Oh freedom, oh freedom, oh freedom over me
And before I’ll be a slave, I’ll be buried in my grave
And I’ll fight for my right to be free
— Sung during the civil rights movement in the 1960’s
The old order ends, no matter what Bastilles remain,
when the enslaved, within themselves, bury the psychology of servitude.
— Martin Luther King, Jr., in “Why We Can’t Wait”
A few weeks ago I saw for the first time the powerful movie “12 Years A Slave,” based on the memoir by Solomon Northup, a free black man in the 1840’s who was kidnapped and sold into slavery. It is a hard film to experience. But as I watched the scenes of unending brutality and humiliation, somehow I felt calm and almost comforted. I identified with the men and women who were treated as animals and property, to be abused and tortured just as I was as a child. But I knew that eventually those atrocities ended, and slavery was abolished.
In 1946, when I was nine years old and an inmate of Rockland State Hospital, I read about a group of black veterans, just come home from the war, who were ambushed and killed in Georgia. And I thought it was horrible that these men, who had risked their lives to save us from the Nazis, had been treated this way. I thought, these people are being treated just like we are, the inmates of Rockland State Hospital. Even as a child, I understood the connection between my own life and theirs.
In the 1960’s, I participated in the civil rights movement, and it was exciting to see all the other movements of oppressed people, gays, women, immigrants, disabled people, inspired by black people fighting back, start to fight back in their own way. I wished there was such a movement for people like me, and soon, in 1971, there was. For the next fourteen years, I threw myself into our movement, and we made great progress. I am proud that I was able to convince an entire city to vote to ban shock treatment, which was forced on me when I was six. Every year, we had a Conference on Human Rights and Psychiatric Oppression that we organized and controlled. Our issues were taken seriously by the public, and the media were open to our message.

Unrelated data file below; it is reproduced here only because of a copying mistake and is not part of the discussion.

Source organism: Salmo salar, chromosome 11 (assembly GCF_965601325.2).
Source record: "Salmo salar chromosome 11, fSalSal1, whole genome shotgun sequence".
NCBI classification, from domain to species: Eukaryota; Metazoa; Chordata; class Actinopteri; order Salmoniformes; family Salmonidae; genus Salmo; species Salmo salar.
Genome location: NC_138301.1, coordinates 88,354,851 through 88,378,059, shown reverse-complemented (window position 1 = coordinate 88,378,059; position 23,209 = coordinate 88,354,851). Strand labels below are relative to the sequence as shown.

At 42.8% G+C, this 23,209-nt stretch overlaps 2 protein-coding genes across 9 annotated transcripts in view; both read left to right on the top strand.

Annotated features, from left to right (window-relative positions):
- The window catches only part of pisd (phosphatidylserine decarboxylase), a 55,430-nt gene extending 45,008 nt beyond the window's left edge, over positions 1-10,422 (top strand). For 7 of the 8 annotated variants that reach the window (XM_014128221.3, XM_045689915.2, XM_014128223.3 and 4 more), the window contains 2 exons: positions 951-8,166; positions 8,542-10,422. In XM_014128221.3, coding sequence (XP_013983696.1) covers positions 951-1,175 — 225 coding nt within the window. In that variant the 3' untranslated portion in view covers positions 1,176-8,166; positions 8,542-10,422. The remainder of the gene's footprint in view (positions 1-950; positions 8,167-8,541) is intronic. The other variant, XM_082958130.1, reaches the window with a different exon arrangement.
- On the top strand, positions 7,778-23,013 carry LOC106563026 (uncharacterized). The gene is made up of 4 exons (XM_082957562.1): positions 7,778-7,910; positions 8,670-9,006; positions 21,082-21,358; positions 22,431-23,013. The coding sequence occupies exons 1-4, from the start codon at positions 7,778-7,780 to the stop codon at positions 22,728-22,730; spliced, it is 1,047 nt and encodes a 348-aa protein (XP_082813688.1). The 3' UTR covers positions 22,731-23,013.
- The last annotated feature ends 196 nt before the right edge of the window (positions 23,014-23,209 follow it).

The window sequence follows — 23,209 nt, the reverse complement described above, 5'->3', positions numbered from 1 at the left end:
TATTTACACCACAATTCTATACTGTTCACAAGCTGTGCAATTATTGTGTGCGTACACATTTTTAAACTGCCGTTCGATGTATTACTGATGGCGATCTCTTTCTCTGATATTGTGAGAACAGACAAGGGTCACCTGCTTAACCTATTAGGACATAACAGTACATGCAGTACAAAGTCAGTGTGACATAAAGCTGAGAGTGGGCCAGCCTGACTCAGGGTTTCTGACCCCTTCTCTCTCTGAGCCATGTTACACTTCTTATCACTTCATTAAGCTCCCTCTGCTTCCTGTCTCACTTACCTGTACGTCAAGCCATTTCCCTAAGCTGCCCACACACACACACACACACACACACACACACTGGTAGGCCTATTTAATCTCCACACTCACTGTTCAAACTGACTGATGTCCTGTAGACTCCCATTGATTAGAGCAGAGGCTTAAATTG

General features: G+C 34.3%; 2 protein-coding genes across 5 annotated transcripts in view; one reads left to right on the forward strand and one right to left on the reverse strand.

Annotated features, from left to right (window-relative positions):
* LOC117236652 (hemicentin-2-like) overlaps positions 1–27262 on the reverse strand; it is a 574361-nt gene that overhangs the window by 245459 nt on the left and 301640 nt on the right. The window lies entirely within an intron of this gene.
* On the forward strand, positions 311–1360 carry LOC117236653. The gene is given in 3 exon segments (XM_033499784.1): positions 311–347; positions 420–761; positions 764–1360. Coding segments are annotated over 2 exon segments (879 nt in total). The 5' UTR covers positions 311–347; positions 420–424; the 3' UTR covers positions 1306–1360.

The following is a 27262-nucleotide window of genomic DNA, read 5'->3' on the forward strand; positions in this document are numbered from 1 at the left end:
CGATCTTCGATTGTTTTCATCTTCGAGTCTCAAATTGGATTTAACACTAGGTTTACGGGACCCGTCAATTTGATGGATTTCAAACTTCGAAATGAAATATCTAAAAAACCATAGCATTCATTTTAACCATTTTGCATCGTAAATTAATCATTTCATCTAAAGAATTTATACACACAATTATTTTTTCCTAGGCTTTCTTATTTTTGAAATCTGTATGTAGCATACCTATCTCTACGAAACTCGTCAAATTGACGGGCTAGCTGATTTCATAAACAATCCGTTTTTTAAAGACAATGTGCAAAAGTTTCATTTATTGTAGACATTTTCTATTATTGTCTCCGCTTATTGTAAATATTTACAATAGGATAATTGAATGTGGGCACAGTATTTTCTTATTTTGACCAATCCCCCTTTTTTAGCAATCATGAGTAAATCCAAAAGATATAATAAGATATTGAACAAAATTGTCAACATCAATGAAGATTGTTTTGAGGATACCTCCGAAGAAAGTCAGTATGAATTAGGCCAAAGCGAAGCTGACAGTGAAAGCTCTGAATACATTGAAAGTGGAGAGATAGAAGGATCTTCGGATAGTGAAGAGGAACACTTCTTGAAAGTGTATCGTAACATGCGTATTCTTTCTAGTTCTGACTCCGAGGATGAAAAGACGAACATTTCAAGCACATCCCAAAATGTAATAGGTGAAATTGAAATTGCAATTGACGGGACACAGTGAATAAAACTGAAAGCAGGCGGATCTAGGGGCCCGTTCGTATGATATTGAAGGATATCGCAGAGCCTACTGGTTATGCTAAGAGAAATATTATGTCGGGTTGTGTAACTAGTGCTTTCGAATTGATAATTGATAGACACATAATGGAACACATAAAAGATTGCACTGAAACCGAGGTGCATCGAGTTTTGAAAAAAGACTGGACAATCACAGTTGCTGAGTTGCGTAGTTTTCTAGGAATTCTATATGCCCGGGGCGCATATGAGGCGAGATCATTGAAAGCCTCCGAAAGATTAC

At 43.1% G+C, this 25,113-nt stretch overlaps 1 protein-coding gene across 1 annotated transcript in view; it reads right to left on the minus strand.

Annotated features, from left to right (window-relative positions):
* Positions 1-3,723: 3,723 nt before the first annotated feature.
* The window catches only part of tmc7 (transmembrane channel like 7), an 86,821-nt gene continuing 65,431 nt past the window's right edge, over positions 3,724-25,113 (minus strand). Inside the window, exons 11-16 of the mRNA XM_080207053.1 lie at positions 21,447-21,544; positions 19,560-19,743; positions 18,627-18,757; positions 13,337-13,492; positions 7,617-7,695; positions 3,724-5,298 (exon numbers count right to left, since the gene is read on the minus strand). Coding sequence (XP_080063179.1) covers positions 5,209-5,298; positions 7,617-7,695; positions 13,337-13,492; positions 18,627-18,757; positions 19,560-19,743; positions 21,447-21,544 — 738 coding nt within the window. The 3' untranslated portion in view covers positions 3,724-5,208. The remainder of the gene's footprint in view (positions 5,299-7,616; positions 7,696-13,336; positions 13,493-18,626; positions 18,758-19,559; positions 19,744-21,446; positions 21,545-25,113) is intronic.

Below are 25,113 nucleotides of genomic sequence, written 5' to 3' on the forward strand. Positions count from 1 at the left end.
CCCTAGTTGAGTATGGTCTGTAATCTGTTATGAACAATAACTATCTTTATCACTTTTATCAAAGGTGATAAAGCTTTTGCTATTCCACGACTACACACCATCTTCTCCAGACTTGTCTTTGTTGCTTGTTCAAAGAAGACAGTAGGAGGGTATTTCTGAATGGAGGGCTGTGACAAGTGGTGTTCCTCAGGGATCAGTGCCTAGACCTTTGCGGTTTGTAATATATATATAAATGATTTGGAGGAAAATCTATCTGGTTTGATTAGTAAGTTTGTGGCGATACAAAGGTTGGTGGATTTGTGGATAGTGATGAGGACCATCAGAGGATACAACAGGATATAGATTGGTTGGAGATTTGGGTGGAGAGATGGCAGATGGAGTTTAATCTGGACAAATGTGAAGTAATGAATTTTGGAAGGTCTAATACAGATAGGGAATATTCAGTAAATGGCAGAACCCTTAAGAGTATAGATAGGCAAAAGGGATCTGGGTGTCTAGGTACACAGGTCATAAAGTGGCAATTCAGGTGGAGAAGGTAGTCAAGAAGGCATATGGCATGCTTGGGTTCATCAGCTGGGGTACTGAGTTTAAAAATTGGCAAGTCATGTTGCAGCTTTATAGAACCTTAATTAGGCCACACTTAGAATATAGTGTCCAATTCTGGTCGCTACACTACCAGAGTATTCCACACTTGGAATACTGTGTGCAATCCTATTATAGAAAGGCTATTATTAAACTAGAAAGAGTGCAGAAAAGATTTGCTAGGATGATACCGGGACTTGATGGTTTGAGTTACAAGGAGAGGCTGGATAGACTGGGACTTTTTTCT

Then the psychiatric empire struck back. Huge amounts of money (by our standards) were spent to set up a system-controlled national conference that took the place of one that we had put on for many years The “Alternatives” conference now swallows up new people in the movement, who might fight for their freedom, but instead are indoctrinated to think harmless venting is all that can be done. They are told that no movement really existed before. They are encouraged to aspire to jobs as straw bosses, helping the system by controlling other “consumers.”
Every year, our conference would have a demonstration during the event at some abusive “mental health” facility, which are never hard to find. Demonstrations are banned at “Alternatives.” No substantial criticism of the system is allowed. A few years ago, SAMHSA attempted to ban Bob Whitaker, an honest journalist who has exposed the dangers of psych drugs, from speaking. Only the threat of a public protest by MindFreedom, which takes no government money, forced SAMHSA to back down from what would have been an embarrassing confrontation. At the same conference, Will Hall, a survivor and therapist, was told he could not publicly give a workshop if he said openly that it was on the topic of getting off psych drugs.
In 2012, the “Alternatives” conference was held at a hotel in Portland, Oregon. Right across the street, local activists organized a demonstration against shock treatment. They were not allowed to publicize the demonstration at the conference. Only a handful of the conference attendees crossed the street tp participate in the demo.
This year, the keynote speaker at “Alternatives” will be a former Congressman who advocates for forced treatment and “more money for mental health.”
People, what sort of nonsense is this? For thirty years, we have caved in to SAMHSA and its public relations people, and our cause has gone backwards. We are no longer “patients” and prisoners of this system. We have been abused and humiliated, just like black people, just like all other oppressed people. They have refused to accept this, and we shouldn’t either.